Capitol Studios, the iconic and state-of-the-art recording facility located in the historic Capitol Tower in Hollywood, California, recently hosted orchestral recording and rehearsal sessions for the 90th Oscars® – marking the 20th anniversary of Capitol Studios being used as the site for such sessions. Joining the 43-piece orchestra and 41-voice choir were technical personnel including Tommy Vicari (recording & mixing engineer), Steve Genewick (assistant recording engineer), Dan Vicari (orchestra setup), Larry Mar (Pro Tools engineer), Chandler Harrod (assistant recording engineer), Howard Wheeler (music director) and Ashley Irwin (music arranger and sound consultant). Sessions took place in the combined Capitol Studios A and B.
Vicari and Genewick note, “As has been done in many previous years, we assembled the orchestra at Capitol Studio A and B to do a number of tasks. Obviously, there is a live orchestra at the ceremony itself, but for logistical reasons, certain passages need to be pre-recorded, including occasional pieces that must be married to a video package, so we went through each of those musical segments and recorded them with great efficiency. We also use the time at Capitol Studios to rehearse all the live music for the show and make reference recordings, in order that stage blocking and choreography can rehearse to the final arrangements. We also let any artists who are scheduled to perform on the show lay down a guide vocal for these same reasons – although the vocals on the show are always live.”
“It’s often a 60-to-65-piece orchestra, but this year’s had a smaller orchestra but a full chorus,” stated Genewick. “Our setup is pretty big – each member of the rhythm section, as well as the conductor, gets a personal mixer for a custom headphone mix. Each section of the orchestra also gets a separate headphone mix, either mono or stereo. All of these mixes are generated from a separate Pro Tools rig in the control room. Typically we record about 85-90 tracks of audio into Pro Tools, and all of those channels get mixed on Studio A’s Neve 88RS console.”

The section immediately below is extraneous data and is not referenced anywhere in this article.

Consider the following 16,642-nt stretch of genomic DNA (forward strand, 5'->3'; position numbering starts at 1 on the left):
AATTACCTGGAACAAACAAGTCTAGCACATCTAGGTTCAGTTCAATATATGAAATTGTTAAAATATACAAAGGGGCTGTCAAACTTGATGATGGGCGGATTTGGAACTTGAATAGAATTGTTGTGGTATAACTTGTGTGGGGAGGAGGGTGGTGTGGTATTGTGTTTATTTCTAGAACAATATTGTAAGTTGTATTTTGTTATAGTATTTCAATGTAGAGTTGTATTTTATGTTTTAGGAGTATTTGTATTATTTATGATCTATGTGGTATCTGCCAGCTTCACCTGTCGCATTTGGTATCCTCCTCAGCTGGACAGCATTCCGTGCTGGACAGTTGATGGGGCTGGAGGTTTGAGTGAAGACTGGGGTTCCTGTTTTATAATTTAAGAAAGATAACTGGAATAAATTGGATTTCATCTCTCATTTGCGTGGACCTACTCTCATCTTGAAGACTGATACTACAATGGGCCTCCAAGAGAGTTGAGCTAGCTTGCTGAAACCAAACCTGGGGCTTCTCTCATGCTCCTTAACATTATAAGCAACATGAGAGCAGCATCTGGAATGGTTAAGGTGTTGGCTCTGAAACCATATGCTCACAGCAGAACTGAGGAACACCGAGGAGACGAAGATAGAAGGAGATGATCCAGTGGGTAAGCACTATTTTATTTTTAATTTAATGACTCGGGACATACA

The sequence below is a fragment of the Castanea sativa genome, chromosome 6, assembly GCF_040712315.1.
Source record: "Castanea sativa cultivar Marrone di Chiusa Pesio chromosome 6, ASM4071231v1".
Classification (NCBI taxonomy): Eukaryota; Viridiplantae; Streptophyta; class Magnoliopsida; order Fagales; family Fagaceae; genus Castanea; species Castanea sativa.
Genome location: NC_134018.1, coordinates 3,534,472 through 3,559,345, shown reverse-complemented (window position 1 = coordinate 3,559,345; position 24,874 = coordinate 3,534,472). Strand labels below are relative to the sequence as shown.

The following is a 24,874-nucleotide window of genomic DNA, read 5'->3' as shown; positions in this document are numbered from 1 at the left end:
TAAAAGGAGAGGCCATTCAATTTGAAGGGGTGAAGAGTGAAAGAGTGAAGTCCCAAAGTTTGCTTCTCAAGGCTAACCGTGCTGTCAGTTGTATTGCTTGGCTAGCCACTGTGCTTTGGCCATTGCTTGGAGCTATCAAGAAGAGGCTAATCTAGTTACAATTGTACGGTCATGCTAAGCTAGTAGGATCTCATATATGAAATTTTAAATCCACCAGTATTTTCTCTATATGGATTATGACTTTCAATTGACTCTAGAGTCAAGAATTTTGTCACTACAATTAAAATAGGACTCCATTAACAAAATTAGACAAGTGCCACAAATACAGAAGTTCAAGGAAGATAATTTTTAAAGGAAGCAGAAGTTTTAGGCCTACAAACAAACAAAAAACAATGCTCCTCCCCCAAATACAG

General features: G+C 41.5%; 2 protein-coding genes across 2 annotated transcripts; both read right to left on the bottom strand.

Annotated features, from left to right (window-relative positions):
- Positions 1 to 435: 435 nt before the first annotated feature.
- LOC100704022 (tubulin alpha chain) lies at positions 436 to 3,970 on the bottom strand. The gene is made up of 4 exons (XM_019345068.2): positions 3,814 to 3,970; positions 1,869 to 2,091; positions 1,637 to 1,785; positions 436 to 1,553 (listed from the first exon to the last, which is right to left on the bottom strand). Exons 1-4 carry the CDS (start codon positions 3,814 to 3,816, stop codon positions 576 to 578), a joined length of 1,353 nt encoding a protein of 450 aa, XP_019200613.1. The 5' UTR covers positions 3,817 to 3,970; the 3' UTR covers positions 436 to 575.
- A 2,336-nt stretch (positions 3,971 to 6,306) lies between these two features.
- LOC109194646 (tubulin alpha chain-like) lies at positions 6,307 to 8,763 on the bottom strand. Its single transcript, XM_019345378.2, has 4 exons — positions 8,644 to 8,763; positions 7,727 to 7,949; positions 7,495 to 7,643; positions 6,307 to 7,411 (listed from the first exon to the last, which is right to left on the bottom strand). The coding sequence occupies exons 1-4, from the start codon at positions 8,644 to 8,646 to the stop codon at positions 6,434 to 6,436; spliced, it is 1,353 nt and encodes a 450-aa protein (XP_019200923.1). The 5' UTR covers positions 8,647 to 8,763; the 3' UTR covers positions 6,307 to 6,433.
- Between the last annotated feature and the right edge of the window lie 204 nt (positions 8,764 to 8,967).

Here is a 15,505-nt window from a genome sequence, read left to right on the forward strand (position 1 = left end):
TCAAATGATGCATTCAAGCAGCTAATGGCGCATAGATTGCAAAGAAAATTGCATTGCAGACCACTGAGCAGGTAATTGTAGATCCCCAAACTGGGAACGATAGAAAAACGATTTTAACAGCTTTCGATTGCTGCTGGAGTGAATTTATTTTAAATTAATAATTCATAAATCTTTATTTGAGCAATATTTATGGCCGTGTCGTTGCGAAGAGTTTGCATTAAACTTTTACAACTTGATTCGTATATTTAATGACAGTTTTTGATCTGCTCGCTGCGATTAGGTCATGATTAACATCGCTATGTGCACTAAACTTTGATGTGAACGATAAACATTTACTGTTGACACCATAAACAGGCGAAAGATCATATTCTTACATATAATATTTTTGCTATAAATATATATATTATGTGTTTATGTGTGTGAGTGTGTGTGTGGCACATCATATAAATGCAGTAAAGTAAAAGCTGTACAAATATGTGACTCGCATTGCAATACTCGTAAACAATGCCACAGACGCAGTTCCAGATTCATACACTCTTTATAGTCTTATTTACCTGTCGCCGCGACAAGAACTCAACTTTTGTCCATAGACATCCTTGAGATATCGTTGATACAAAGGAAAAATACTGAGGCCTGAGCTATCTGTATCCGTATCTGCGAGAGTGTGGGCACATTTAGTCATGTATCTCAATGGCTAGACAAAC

Vicari and Genewick, who have been involved for 19 of the 20 Capitol Studios Oscar sessions, reflect on how things have changed over the past two decades. Genewick notes, “Things have evolved quite a bit, mostly in the control room: Tommy and I decided to move from analog tape to digital tape to Pro Tools, and the format of the show has changed up a little bit so pre-records and video elements are a bigger part of the soundtrack. There were two years in there where we did the music live from Capitol Studios during the ceremony, which was a blast but quite a challenge, as we had to incorporate fiber lines to and from the Dolby Theatre down the street.”
Tommy Vicari noted, “When using composed material from the year’s film scores, obviously we don’t have access to a larger orchestra to replicate the orchestras used on the original sound tracks, so we try to recreate it with a smaller ensemble. Because the setup has evolved over the past 20 years, we are able to make our orchestra sound larger than it really is. We also pivot from popular music to classical to big band, as well as atmospheric-type scores, so we need to be able to turn on a dime, according to what the original movie called for. Fortunately, our amazing Capitol Studios crew allows us to rehearse and record an enormous amount of music, in a very short amount of time -- basically four three-hour sessions in total.”
“The annual sessions for the Oscars are a yearly highlight for us here at Capitol Studios,” stated Paula Salvatore, VP/Studio Manager, Capitol Studios, “Studio A is one of the great spaces to record an orchestra, so it’s great to use it for its full potential in dynamic, intense sessions. 20 years has flown by, and we thank all the engineers, technical personnel and musicians for their professionalism and passion.”
For more information, please visit capitolstudios.com.